Saturday, April 9, 2011

Assessing Violent Situations

The Senior Swindler

Here is a recent story I saw on a website. Basically it explains the motive and execution of a bank robber. However, this isn’t your average bank robber story or even your inflated “Ocean’s 11” robber. Instead, this story is about a the most innocent looking 70-year old women robbing $3,000+ ! Yes, You read that correctly, a seventy year old women.

Obviously I felt as if this was easily a laughable situation because she looks like one of the sweetest people on the planet. But to me the main victim in the story is the bank teller and his or her take on the situation.

This brings me to my issue- how does profiling play into our perceptions of potentially dangerous situations. Human nature has built in all of us an innate ability to recognize “fight or flight” situations. This is based off the fact that humans are animals and the number one rule of animal life is to survive. We are able to break down potentially dangerous situations almost immediately and the next course of action is to look out for #1 and save our own skin. Obviously, it’s a sad reality that profiling is a key factor in our breakdown of dangerous situations. Amidst the issues regarding profiling in Arizona there is still a necessity as humans to profile and asses certain situations for existence alone. So the point I am reaching is that if the situation for the bank had been different, like the robber being a different age, look, race, or sex, would the same outcome (and subsequently the consequence) have occurred ?


  1. I think the District Attorney in the video said it best: "Regardless of age, the bank robber should still receive the maximum sentence." This woman certainly got off easy because of her appearance and her age, just another flaw in the United States judicial system. Stereotyping is way too prominent in our society, and this woman did not receive a lengthy sentence due to classic stereotypes that are prominent in America.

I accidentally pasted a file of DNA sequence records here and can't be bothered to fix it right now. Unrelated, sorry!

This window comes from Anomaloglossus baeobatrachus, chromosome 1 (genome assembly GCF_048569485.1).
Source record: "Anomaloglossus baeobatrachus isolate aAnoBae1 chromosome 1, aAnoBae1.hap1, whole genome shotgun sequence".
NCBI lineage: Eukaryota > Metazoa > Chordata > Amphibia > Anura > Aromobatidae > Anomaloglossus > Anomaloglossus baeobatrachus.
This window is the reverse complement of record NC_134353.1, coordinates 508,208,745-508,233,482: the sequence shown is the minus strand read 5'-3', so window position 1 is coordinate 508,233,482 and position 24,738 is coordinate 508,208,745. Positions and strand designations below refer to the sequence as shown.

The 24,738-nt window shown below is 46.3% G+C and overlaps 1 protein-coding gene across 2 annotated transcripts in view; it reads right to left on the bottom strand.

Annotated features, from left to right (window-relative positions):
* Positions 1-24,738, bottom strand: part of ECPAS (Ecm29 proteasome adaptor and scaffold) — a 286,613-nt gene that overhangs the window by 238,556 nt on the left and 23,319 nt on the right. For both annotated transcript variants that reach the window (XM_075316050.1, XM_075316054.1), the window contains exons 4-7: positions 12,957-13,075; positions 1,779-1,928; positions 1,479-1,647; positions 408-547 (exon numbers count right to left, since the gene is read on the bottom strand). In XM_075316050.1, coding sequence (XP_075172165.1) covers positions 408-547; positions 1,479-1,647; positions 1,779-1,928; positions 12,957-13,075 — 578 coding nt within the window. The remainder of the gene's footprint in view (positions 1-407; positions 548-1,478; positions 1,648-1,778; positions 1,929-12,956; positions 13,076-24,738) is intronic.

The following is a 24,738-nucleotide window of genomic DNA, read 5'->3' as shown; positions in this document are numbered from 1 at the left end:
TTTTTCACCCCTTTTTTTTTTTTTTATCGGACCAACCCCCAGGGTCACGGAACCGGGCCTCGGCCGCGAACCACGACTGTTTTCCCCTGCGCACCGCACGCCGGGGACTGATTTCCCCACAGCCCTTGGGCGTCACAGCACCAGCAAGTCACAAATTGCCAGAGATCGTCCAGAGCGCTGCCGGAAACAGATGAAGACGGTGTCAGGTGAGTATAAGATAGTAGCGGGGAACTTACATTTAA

2. I also think that she got off too easy and that things like race, sex, age, or gender as a general rule should not be a factors in the legal system. Put that on top of the fact of her alarming lack of remorse for the crime and I think that she got off too easily. I'm not sure that she should receive a full sentence of prison time for bank robbers (I'm sure it's probably something like 10-15 years) but just 30 something days in jail seems too tolerant.

    Just to play devil's advocate though, deterring or rehabilitating someone who has already reached such an advanced age is probably fruitless because she is likely to pass away soon and not be an actual violent threat to the populace even while she's living. I'm sure that her lawyer argued as much.

  3. When dealing with the an issue like this, I can understand why she was let off easy. Our prisons are already overcrowded, and we don't need to waste efforts on such an old woman who obviously is messed up psychologically. This case is different than others regarding stereotypes simply because of the fact that she would not "learn her lesson" by being incarcerated, and yes, she would die soon and take up a spot in the penitentiary that would be better suited for someone else. Would this fact maybe cause an spur in the number of robberies committed by seniors? who knows. But I can't imagine it would be that hard to thwart this type of crime


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